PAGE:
In the final week of the #OpenEdMOOC, I learned some connections that I had not been aware of: How openness is also related to learning analytics and algorithms. I had been familiar with the idea that algorithms must be transparent (mainly via K. Zweig and her algorithmwatch.org) and I participated in the ‘data donation’ that took place before our federal election in September and attempted to get this transparency. But I had not thought about how companies would be tempted to abuse student data when they are trying to sell their ‘secret sauce’ of learning — although I had been skeptical against such recipes before.
At least now, this MOOC paid off for me, and it was the first one after a long time that I did not drop out before the last week. So I want to share what I noticed about my own learning and motivation and reluctance.
There were elements that motivated me to reflect and engage, and there were elements that put me off. The latter ones often included a task, or an objective, or the big final project, and I was surprised about myself how often the edX platform with its rigid goal-directed framing, increased my reluctance to ‘obey’. For example, the ‘prompts’, the ‘due dates’, the ‘next’ button, the ‘activities’, and in particular the size of the ‘project’: a 1 hour lesson. (I did not mind writing the three little essays in CCK08 despite I was not a for-credit learner because this felt like just the right size for voluntary engagement.)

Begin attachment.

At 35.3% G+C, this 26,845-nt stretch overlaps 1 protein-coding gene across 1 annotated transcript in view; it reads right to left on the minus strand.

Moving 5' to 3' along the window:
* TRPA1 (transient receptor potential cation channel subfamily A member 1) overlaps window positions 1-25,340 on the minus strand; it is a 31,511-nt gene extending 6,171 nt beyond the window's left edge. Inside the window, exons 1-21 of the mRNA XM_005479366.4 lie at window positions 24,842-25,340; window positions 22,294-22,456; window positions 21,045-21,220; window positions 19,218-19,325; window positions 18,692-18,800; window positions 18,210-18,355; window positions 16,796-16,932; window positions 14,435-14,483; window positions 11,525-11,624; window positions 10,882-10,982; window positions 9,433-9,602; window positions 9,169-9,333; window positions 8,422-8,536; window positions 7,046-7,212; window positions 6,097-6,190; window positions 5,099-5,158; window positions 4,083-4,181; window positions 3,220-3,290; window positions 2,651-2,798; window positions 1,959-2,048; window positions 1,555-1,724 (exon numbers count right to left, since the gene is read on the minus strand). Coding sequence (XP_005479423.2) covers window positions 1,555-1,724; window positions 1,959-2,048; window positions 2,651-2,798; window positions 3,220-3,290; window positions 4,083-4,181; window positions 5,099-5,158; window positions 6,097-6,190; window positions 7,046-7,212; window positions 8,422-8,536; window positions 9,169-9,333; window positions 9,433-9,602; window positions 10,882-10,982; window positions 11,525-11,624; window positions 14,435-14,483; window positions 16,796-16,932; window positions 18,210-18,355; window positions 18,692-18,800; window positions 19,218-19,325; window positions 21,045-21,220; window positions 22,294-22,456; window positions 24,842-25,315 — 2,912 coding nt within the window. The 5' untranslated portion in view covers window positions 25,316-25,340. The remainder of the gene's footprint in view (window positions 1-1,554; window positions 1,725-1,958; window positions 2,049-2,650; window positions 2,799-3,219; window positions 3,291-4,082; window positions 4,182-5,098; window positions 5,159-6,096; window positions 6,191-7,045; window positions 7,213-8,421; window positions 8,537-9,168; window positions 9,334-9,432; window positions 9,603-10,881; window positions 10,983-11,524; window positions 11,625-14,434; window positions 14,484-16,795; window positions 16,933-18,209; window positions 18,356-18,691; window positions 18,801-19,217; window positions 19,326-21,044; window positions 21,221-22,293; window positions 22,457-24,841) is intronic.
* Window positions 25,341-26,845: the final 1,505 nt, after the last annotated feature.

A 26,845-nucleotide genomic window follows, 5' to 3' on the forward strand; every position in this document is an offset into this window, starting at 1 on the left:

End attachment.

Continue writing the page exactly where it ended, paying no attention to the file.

I don’t doubt that such tight pacing, or ‘lock-step’ walkthrough, across a wide field of content might be useful for some at-risk learners. But I think many adult learners do not like such a tight prescriptive style, and for workplace learning such formal structures are even more unpopular.
But even worse: I noticed that for me, such MOOC ‘objectives’ (“Detail how…”, “Describe how…”) actually inhibit reflections in the sense of: What struck me as susprising or salient or resonating?. Because, for the latter, a ‘broad vigilant attention’ is needed (sorry for borrowing once again from McGilchrist), while the guiding objectives switch off this kind of attention and turn over to a ‘narrow focus’ kind of attention, to follow the tip of the teacher’s pointer stick, so to speak. So, the well-meant suggestions for ‘activity’ may just put off from reflective activity — and maybe this is why reflecting is so unpopular among pressed students?